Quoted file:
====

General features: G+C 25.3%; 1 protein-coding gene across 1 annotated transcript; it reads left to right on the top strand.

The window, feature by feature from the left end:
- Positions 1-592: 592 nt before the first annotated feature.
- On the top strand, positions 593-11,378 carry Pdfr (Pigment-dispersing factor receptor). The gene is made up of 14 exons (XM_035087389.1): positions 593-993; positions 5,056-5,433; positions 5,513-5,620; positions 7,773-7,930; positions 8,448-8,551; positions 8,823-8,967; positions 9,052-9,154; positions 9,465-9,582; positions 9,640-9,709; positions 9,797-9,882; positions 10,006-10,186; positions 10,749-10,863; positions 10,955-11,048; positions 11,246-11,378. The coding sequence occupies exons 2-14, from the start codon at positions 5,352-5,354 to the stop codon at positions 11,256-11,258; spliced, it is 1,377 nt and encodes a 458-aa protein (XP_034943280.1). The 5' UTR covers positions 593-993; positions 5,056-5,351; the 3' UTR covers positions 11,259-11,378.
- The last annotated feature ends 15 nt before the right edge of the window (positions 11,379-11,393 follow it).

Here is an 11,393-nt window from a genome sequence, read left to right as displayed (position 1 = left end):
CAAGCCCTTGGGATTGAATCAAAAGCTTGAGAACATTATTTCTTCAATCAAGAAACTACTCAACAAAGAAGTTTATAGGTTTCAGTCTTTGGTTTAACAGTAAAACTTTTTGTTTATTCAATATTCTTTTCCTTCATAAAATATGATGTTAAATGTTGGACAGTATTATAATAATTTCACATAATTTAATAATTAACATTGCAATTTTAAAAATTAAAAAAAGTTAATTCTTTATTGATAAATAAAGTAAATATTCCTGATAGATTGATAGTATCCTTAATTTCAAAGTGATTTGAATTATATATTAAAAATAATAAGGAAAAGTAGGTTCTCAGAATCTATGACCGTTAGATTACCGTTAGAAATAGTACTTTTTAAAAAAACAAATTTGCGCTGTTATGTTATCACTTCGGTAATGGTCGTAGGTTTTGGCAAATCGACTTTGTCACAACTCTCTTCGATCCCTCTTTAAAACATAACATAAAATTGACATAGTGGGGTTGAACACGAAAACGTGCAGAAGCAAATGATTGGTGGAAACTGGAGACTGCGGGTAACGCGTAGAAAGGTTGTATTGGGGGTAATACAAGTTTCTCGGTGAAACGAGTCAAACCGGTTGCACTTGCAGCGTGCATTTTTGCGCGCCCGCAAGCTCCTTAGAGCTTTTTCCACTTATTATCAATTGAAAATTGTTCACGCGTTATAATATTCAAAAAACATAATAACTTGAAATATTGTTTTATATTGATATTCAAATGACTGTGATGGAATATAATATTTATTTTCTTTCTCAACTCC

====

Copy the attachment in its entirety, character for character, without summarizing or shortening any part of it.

General features: G+C 25.3%; 1 protein-coding gene across 1 annotated transcript; it reads left to right on the top strand.

The window, feature by feature from the left end:
- Positions 1-592: 592 nt before the first annotated feature.
- On the top strand, positions 593-11,378 carry Pdfr (Pigment-dispersing factor receptor). The gene is made up of 14 exons (XM_035087389.1): positions 593-993; positions 5,056-5,433; positions 5,513-5,620; positions 7,773-7,930; positions 8,448-8,551; positions 8,823-8,967; positions 9,052-9,154; positions 9,465-9,582; positions 9,640-9,709; positions 9,797-9,882; positions 10,006-10,186; positions 10,749-10,863; positions 10,955-11,048; positions 11,246-11,378. The coding sequence occupies exons 2-14, from the start codon at positions 5,352-5,354 to the stop codon at positions 11,256-11,258; spliced, it is 1,377 nt and encodes a 458-aa protein (XP_034943280.1). The 5' UTR covers positions 593-993; positions 5,056-5,351; the 3' UTR covers positions 11,259-11,378.
- The last annotated feature ends 15 nt before the right edge of the window (positions 11,379-11,393 follow it).

Here is an 11,393-nt window from a genome sequence, read left to right as displayed (position 1 = left end):
CAAGCCCTTGGGATTGAATCAAAAGCTTGAGAACATTATTTCTTCAATCAAGAAACTACTCAACAAAGAAGTTTATAGGTTTCAGTCTTTGGTTTAACAGTAAAACTTTTTGTTTATTCAATATTCTTTTCCTTCATAAAATATGATGTTAAATGTTGGACAGTATTATAATAATTTCACATAATTTAATAATTAACATTGCAATTTTAAAAATTAAAAAAAGTTAATTCTTTATTGATAAATAAAGTAAATATTCCTGATAGATTGATAGTATCCTTAATTTCAAAGTGATTTGAATTATATATTAAAAATAATAAGGAAAAGTAGGTTCTCAGAATCTATGACCGTTAGATTACCGTTAGAAATAGTACTTTTTAAAAAAACAAATTTGCGCTGTTATGTTATCACTTCGGTAATGGTCGTAGGTTTTGGCAAATCGACTTTGTCACAACTCTCTTCGATCCCTCTTTAAAACATAACATAAAATTGACATAGTGGGGTTGAACACGAAAACGTGCAGAAGCAAATGATTGGTGGAAACTGGAGACTGCGGGTAACGCGTAGAAAGGTTGTATTGGGGGTAATACAAGTTTCTCGGTGAAACGAGTCAAACCGGTTGCACTTGCAGCGTGCATTTTTGCGCGCCCGCAAGCTCCTTAGAGCTTTTTCCACTTATTATCAATTGAAAATTGTTCACGCGTTATAATATTCAAAAAACATAATAACTTGAAATATTGTTTTATATTGATATTCAAATGACTGTGATGGAATATAATATTTATTTTCTTTCTCAACTCC